Aviation Investigation Report A98H0003
4.1.2 Flight Recorder Duration and Power Supply
- 22.214.171.124 - Transportation Safety Board of Canada
- 126.96.36.199 - United States National Transportation Safety Board
- 188.8.131.52 - United States Federal Aviation Administration
- 184.108.40.206 - Transport Canada
- 220.127.116.11 - The Boeing Company
Shortcomings related to the duration of cockpit voice recorder (CVR) recordings and the supply of electrical power to the flight data recorder (FDR) have been identified during this and other aircraft accident investigations. Consequently, on 9 March 1999, the TSB issued four ASRs (A99-01 through A99-04) (STI4-2) (STI4-3) (STI4-4) (STI4-5) to TC and the Joint Aviation Authorities (JAA), dealing with CVR duration, independent power supply, and the use of separate electrical buses.
A lack of recorded voice and other aural information can inhibit safety investigations, and delay or prevent the identification of safety deficiencies. Given the need for longer periods of recorded sound to capture the initiating events of aviation accidents, and the availability of two-hour CVRs, the TSB believed that such recorders should be mandated by regulatory authorities worldwide. However, it also recognizes that a period of several years may be reasonably required for manufacturers and operators to implement this change. Therefore, for newly manufactured aircraft, the TSB made the following recommendation:
In addition, the TSB believes that, with appropriate lead time, a retrofit program is warranted for aircraft already in service. Therefore, the TSB made the following recommendation:
When aircraft power to the SR 111 flight recorders was interrupted at 10 000 feet, the FDR and CVR stopped recording. The aircraft continued to fly for about six minutes with no on-board information being recorded. This lack of recorded information hampered the accident investigation.
With maintenance-free independent power sources, it is now feasible to power new-technology CVRs and the cockpit area microphone (CAM) independently of normal aircraft power for a specific period of time in the event that aircraft power sources to the CVR are interrupted or lost. Therefore, to enhance the capture of CVR information needed for accident investigation purposes, the TSB made the following recommendation:
At the time of the occurrence, FDR and CVR installation in MD-11 aircraft were both powered from AC Generator Bus 3. The Smoke/Fumes of Unknown Origin Checklist (see Appendix C Swissair Smoke/Fumes of Unknown Origin Checklist) requires the use of the SMOKE ELEC/AIR selector. This switch is used to cut power to each of the three electrical buses in turn in order to isolate the source of the smoke/fumes. The nature of this troubleshooting procedure requires that the switch remain in each position for an indeterminate amount of time, typically at least a few minutes. When the SMOKE ELEC/AIR selector is in the first (3/1 OFF) position, alternating current (AC) Generator Bus 3 is turned off, thereby simultaneously disabling the FDR and the CVR.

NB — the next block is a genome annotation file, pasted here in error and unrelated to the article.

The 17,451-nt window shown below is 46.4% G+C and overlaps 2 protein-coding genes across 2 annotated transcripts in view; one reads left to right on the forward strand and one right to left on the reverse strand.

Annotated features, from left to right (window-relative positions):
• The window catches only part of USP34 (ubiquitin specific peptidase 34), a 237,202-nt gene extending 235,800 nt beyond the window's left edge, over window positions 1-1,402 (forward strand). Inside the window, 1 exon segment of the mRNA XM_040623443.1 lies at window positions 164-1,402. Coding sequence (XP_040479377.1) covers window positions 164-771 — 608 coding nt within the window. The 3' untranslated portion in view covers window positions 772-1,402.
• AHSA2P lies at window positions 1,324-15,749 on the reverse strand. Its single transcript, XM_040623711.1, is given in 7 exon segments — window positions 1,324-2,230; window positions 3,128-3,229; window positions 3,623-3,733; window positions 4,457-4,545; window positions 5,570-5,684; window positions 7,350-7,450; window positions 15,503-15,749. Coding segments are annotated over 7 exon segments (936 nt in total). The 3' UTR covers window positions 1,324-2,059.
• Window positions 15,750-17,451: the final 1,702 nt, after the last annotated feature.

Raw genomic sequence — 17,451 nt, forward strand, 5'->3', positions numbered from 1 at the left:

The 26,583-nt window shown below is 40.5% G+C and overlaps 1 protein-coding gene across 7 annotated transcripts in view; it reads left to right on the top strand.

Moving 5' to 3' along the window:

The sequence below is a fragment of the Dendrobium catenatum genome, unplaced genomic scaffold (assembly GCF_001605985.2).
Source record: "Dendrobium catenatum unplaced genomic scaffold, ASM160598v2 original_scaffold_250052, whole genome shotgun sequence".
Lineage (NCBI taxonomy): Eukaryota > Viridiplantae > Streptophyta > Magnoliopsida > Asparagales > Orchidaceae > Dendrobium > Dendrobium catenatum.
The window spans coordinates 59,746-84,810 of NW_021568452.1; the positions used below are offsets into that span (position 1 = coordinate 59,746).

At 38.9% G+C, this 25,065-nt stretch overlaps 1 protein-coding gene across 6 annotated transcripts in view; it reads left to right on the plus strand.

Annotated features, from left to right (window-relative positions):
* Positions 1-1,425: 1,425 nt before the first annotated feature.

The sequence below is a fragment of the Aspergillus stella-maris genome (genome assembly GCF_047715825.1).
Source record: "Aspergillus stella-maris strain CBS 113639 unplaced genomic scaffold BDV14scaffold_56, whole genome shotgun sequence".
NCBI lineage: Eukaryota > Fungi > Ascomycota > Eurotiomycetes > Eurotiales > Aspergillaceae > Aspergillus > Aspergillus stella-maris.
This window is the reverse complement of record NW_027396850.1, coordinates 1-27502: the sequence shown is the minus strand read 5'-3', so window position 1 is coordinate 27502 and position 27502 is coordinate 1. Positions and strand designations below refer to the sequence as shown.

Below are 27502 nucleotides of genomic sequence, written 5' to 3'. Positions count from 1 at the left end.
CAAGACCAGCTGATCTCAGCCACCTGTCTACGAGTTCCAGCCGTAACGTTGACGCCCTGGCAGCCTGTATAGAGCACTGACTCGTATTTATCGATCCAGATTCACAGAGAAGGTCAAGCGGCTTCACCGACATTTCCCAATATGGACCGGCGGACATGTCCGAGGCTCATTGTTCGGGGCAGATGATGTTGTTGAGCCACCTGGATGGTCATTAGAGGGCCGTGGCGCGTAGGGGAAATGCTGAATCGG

With both the CVR and the FDR on the same generator bus, a failure of that bus, or the intentional disabling of the bus (e.g., the result of checklist actions in an emergency), will result in both recorders losing power simultaneously. To enhance the capture of information needed for the identification of safety deficiencies, the TSB made the following recommendation:
Coincidently, the NTSB issued recommendations A-99-16 through A-99-18 to the FAA, which contain the same elements as the TSB recommendations. The NTSB also recommended that aircraft be fitted with two combination CVR/digital flight data recorder (DFDR) recording systems. As described in Section 18.104.22.168, the FAA has yet to begin NPRM action in response to the NTSB recommendations. As of 25 July 2001, the NTSB regarded as unacceptable the amount of progress made in the two years since the recommendations were issued. The NTSB continues to urge the FAA to act expeditiously on these recommendations but remains sceptical that the dates for final action can be met.
The FAA agreed with the intent of the NTSB recommendations and indicated that it would initiate NPRM action by the end of summer 1999. By August 1999, the FAA advised the NTSB that because of competing priorities, the NPRM would be delayed until March 2000. Responding to an update request from the NTSB dated June 2000, the FAA announced in April 2001 that rulemaking based on the CVR/FDR recommendations would be further delayed until the end of 2001. As of this writing, the FAA advises that NPRM action will take place in the spring of 2003.
TC responded to the TSB's recommendations with respect to flight recorders and power supply by indicating that it was TC's intention to harmonize its position with the JAA and address the FAA's NPRMs at an appropriate Canadian Aviation Regulation Advisory Council meeting. Therefore, TC's implementation timetable is linked to the FAA schedule.
Boeing published SB MD11-31-101 on 19 December 2001, which allows MD-11 recorders to be powered by separate buses. Incorporation of the SB will result in the CVR being powered by the right emergency bus, and the digital flight data acquisition unit/DFDR by the Engine 1 AC generator bus.
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